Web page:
This blog post gives a high-level overview of the Canadian regulatory landscape for Bitcoin. It was written by Addison Cameron-Huff, a lawyer who specializes in Bitcoin. He highly recommends that you obtain legal advice before acting in this space.
Photo from http://www.flickr.com/photos/54327644@N04/12478008873/
Dispelling the Unregulated Myth
A common myth about Bitcoin is that isn’t regulated. Although the protocol technology isn’t regulated, Bitcoin businesses operating in Canada should be aware of the laws that govern their activities.
Update: Bill C-31 has passed and will affect many Bitcoin businesses.
There are three key laws at the federal level: the Proceeds of Crime (Money Laundering) and Terrorist Financing Act, the Income Tax Act, and the Excise Tax Act.
Proceeds of Crime (Money Laundering) and Terrorist Financing Act
The principle source of money transfer rules in Canada is the Proceeds of Crime (Money Laundering) and Terrorist Financing Act (often shortened to PCMLTFA). The client identification procedures that some Bitcoin businesses have adopted usually stem from this law.
The PCMLTFA requires different actions to be taken by different classes of business. The category of most interest to Bitcoin businesses is the “money services business” (MSB).
The PCMLTFA creates a regulatory agency called FINTRAC (in the United States there is a similar regulator: FINCEN). It also sets out severe penalties for money-laundering offences (there are other offences in the Criminal Code of Canada).
Income Tax Act
This is the main law that governs how much tax an individual or business must pay. Of most interest to Bitcoin businesses are the provisions concerning barter transactions (selling bitcoins for $), inventory (holding bitcoins to be sold) and capital gains (changes in the value of bitcoins held as an investment).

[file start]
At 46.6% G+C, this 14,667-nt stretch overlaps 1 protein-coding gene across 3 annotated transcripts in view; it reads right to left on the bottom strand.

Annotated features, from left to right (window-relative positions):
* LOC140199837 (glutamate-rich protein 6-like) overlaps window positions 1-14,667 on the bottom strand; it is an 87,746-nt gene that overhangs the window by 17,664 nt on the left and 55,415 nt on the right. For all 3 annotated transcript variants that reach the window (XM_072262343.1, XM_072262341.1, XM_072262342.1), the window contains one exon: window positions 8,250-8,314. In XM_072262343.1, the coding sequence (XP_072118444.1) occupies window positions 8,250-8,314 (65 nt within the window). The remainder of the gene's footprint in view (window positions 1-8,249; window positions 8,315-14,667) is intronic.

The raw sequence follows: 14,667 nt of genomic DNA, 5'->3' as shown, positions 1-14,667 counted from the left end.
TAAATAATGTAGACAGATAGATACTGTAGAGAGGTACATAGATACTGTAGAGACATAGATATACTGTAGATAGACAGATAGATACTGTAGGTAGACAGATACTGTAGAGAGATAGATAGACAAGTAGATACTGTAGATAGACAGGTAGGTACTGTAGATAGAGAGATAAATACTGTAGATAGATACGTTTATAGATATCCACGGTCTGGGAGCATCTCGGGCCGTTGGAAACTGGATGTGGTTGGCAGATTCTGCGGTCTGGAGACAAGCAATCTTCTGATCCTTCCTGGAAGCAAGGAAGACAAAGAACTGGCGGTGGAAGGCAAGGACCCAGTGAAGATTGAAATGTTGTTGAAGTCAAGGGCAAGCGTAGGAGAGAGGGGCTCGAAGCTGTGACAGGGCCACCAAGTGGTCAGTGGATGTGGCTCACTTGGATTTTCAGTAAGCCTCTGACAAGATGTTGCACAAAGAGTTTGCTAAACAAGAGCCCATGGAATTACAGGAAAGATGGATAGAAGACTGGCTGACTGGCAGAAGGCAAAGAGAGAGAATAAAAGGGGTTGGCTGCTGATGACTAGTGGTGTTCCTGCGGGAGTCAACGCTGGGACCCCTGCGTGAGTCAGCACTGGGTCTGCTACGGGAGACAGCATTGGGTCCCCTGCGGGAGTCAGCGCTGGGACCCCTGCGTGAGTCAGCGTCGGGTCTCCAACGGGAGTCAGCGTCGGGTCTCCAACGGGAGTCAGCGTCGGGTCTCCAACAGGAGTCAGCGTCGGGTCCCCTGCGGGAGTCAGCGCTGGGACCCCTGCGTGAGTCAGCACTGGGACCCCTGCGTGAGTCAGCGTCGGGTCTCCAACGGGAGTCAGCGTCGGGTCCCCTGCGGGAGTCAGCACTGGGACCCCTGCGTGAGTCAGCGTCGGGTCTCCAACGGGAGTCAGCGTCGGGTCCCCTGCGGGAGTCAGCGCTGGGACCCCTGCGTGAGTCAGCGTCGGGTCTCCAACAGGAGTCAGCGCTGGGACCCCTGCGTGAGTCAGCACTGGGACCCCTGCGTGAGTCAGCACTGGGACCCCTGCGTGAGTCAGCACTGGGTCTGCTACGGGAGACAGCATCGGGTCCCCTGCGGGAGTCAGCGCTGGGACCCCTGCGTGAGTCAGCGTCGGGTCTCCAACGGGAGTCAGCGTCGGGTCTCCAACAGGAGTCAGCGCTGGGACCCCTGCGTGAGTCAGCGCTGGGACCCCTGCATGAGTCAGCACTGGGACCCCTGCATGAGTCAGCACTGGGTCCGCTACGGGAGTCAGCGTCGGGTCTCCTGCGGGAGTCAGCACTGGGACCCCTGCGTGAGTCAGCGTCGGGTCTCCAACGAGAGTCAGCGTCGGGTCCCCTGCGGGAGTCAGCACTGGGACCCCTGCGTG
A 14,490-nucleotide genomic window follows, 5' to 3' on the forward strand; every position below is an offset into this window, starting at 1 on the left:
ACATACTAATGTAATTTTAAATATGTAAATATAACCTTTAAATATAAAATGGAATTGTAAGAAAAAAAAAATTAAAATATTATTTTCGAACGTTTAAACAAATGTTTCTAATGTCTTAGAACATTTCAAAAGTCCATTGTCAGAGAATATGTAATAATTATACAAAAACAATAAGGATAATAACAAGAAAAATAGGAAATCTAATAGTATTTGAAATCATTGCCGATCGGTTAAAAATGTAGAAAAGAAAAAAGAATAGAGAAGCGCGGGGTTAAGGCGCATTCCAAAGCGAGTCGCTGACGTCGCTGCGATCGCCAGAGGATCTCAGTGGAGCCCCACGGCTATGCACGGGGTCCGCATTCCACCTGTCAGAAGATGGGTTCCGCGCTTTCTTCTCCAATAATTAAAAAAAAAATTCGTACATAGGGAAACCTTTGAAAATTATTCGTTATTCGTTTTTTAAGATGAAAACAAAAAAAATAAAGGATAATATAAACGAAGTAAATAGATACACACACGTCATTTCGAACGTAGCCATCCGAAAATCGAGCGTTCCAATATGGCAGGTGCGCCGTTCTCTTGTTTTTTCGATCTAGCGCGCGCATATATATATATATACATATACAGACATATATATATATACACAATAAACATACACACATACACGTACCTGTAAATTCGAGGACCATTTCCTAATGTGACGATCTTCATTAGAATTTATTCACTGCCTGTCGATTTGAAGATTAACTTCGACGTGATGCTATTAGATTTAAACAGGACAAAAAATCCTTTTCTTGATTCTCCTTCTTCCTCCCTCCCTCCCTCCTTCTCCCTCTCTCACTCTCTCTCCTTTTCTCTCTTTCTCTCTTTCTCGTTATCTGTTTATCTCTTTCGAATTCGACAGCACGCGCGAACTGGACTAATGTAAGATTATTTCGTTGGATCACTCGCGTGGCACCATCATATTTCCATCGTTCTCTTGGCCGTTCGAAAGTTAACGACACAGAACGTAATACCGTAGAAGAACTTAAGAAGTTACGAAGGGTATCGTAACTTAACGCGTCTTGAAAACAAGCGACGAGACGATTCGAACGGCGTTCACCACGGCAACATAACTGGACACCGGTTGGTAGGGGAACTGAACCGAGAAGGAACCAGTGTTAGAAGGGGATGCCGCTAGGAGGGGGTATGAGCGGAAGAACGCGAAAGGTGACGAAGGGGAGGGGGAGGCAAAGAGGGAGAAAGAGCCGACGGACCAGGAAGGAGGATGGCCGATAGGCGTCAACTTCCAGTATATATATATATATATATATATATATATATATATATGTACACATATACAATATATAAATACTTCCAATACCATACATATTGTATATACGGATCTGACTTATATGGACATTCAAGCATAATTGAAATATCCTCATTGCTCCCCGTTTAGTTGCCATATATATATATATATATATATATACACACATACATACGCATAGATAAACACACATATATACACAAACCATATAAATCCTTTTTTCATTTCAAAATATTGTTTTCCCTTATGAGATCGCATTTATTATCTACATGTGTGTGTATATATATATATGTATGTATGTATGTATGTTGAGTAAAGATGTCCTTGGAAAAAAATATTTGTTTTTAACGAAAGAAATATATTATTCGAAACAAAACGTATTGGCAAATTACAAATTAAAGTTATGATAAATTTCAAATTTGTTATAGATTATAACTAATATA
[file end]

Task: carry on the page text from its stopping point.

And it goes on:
Excise Tax Act
The Excise Tax Act sets out how much HST/GST (Canadian VAT) is payable and under what circumstances. Most business are required to charge federal sales tax on sales but not all good/services are taxable.
There are three Ontario laws that might be important for a Bitcoin business to be aware of: the Ontario Securities Act, the Consumer Protection Act, 2002 and the Sale of Goods Act.
Ontario Securities Act
The Ontario Securities Act sets out the regulatory scheme for the buying and selling of securities (e.g. stocks, bonds, etc.). By default most transactions are banned, and businesses must find a relevant exemption that allows their activity.
This law is very similar to the United States Securities Act of 1933. In Canada the provinces (not the federal government) regulate thebuying and selling of securities.
Consumer Protection Act, 2002
The Consumer Protection Act, 2002 affects the sale of goods and services to consumers by providing them with extra rights, including the possibility of reversing unfair transactions.
Sale of Goods Act
The Sale of Goods Act sets out the rights and obligations of purchasers & sellers of goods in Ontario.
Laws of Interest to International Businesses
For international businesses, the following may also be of interest: the International Sale of Goods Act, Ontario’s conflict of laws scheme (case law and the Rules of Civil Procedure) and arbitration rules (case law and Arbitration Act, 1991). Other provinces have different laws but they are generally quite similar.
Get A Lawyer
This post is based on the author’s experiences with Bitcoin businesses. Other legal rules may apply to your situation. Please consult a lawyer instead of relying on the legal information given in this post.